As noted above, much of the charm of the film comes from the performers giving their all to the production. Honestly, the two leads are the least interesting parts of the film, with Buttercup being a fairly flat character (despite Robin Wright's best attempts) and Wesley is fun but fairly shallow. His story essentially ends once he finds and saves Buttercup, which may be why the back half of the film is devoted to other characters reuniting with him to save the day, taking the focus off the "hero" to give these other guys the lead.

Really, when someone talks about The Princess Bride, the character they probably think off immediately is Inigo Montoya. Played here by Mandy Patinkin, Montoya steals every scene he's in. A charming, rakish swordsman on his own personal quest for revenge (against the six-fingered man that killed Inigo's father), Patinkin gives the character both charisma and soul. Oddly, Patinkin himself doesn't seem to care much for this character anymore (often dismissing the role despite it being one of his most popular), but whatever he feels now, or might have felt then, he certainly made Inigo into a memorable character.

Also great is Inigo's partner in crime, Fezzik the giant. As played, appropriately enough, by Andre the Giant, Fezzik is a big man with a warm heart. From everything I've read about Andrew the Giant, the character of Fezzik really wasn't that far off from his real personality. So, sure, this is type casting of an actor for a specific role, but it's hard to think of anyone (at the time or even afterwards) who could have played this character better.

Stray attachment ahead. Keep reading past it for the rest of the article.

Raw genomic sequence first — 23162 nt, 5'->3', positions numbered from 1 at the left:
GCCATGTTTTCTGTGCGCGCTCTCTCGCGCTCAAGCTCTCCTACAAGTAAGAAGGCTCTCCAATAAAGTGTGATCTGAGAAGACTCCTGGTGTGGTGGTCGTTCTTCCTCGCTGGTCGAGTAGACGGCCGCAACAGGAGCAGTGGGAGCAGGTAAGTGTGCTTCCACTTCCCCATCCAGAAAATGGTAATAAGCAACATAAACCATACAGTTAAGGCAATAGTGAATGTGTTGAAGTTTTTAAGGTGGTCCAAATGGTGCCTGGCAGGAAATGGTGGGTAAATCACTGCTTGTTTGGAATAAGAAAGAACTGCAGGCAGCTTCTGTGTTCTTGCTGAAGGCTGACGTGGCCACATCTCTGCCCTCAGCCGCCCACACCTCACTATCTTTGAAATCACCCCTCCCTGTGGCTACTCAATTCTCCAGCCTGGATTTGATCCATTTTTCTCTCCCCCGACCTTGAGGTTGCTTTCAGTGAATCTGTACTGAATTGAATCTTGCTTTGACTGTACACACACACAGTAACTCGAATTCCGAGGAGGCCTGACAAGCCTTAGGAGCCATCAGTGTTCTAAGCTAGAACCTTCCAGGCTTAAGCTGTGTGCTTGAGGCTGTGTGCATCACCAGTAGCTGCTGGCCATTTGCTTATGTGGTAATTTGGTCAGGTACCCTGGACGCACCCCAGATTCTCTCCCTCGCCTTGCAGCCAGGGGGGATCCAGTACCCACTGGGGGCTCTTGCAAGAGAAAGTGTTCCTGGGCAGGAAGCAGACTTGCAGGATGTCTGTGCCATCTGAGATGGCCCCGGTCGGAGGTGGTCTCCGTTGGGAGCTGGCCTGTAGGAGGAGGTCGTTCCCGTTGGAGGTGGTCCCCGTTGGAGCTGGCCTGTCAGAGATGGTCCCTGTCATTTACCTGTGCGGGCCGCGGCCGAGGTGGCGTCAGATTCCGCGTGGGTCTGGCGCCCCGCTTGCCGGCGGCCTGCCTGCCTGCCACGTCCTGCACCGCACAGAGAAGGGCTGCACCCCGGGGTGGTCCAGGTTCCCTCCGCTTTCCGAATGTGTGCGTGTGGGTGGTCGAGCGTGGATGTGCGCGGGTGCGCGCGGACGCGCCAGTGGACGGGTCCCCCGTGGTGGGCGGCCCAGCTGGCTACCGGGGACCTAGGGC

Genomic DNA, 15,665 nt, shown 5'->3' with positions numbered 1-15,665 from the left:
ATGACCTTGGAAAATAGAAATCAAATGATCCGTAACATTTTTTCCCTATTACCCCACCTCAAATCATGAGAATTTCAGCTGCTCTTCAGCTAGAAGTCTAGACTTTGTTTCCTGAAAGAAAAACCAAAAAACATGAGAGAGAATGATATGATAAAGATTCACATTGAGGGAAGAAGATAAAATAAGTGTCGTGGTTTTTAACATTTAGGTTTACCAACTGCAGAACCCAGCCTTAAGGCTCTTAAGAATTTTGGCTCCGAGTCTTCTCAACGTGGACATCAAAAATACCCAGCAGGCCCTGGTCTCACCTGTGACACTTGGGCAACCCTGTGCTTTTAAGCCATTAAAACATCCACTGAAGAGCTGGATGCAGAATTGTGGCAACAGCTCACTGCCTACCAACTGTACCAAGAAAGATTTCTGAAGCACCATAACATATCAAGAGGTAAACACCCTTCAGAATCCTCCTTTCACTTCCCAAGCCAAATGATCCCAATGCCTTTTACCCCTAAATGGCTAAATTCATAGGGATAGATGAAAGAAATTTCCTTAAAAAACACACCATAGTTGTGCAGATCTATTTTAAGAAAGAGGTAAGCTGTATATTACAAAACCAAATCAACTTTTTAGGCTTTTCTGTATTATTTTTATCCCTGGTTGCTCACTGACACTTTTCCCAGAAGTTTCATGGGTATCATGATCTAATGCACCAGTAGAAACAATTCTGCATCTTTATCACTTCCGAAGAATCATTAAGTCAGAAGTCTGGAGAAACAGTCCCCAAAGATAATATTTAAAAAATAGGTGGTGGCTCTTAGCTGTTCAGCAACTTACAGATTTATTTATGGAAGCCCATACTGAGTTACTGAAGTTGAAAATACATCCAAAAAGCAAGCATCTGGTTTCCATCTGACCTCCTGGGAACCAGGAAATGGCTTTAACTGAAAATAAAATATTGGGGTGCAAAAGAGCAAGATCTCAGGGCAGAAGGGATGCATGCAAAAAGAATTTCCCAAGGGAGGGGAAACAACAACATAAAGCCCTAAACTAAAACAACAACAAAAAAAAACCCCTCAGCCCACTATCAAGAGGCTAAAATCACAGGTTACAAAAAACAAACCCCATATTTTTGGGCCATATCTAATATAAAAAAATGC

And then of course you have the great side characters and their actors, from the weaselly Prince Humperdink (and delightfully smarmy Chris Sarandon, in a character not far from the performance he gave in the original Fight Night) and the constantly quoted Sicilian, Vizzini (Wallace Shawn, doing his best Wallace Shawn, as he always does). There are so many good actors who made these characters great, and if Hollywood were ever to do a sequel (or remake), it's doubtful it ever would be as good as the original, since they'd have to recast basically everyone at this point.

For a while there, once the film gained it's cult status, there were discussions of a sequel. Certainly the original book was supposed to have a sequel, but the author never seemed to get farther than a single chapter. Whether he really wanted to create a full sequel, or if he just liked teasing people with the promise of a single chapter, never to go further, is up for debate. Certainly either explanation fits the style of the book (and the film to follow).

Having read the book, which really is quite good, and seen the movie as well, I do think the movie is the better production. It's certainly tighter and lighter, a better romp (although the book has it's charms). I certainly expect anyone reading this site to have already seen the film, and a number of you probably read the book as well, but just in case you've done neither: start with the movie. It's a charmer, and then you can be in on all the quote and jokes Online.

Now I guess I have to go watch an review Holy Grail at some point...